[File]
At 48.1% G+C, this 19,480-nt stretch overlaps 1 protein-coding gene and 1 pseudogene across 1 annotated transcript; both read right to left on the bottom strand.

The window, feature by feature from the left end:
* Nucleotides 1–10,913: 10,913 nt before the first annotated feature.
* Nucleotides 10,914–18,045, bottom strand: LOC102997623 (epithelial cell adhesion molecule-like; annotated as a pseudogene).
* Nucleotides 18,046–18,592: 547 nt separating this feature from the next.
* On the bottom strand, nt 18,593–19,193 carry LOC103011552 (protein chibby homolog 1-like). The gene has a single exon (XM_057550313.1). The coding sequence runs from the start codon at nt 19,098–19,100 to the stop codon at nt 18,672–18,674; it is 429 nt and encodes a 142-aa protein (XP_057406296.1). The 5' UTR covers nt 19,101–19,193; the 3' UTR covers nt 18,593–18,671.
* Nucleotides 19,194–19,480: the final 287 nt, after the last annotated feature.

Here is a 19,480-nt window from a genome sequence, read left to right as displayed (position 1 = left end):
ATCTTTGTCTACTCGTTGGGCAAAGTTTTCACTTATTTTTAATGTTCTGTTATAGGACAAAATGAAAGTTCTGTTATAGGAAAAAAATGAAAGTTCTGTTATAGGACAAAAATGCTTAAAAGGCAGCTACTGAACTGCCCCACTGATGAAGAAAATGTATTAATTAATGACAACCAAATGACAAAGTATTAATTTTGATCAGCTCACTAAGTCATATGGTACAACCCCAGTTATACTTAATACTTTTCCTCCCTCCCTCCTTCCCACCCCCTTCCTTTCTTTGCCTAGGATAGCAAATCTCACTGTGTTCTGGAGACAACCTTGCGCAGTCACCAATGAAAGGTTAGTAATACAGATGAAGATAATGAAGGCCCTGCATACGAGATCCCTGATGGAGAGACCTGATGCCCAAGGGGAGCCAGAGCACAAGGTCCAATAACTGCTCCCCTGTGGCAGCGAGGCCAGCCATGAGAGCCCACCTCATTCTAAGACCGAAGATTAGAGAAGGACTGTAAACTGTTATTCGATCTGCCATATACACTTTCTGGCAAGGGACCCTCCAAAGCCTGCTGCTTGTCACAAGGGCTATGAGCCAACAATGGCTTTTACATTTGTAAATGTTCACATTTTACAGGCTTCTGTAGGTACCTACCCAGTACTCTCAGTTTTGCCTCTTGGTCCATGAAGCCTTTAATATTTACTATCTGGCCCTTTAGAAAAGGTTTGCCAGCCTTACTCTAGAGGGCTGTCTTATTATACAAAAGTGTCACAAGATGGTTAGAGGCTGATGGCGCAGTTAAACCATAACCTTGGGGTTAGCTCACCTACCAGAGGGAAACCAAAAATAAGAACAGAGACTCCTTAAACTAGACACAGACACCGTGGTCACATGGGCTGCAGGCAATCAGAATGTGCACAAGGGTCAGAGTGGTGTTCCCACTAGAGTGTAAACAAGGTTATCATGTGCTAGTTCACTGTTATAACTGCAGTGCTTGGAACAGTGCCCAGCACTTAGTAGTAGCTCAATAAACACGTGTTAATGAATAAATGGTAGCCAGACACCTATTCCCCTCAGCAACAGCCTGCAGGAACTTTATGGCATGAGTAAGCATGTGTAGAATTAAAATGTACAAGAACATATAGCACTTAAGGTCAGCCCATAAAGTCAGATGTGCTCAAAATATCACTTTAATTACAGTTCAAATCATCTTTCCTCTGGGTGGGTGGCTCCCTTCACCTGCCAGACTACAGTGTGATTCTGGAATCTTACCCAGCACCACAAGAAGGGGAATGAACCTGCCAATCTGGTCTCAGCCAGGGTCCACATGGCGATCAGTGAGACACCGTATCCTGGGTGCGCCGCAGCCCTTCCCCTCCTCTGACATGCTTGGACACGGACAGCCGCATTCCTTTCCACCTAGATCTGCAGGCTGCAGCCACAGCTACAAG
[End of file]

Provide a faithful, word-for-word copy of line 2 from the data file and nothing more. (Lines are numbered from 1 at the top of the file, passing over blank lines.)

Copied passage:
The window, feature by feature from the left end: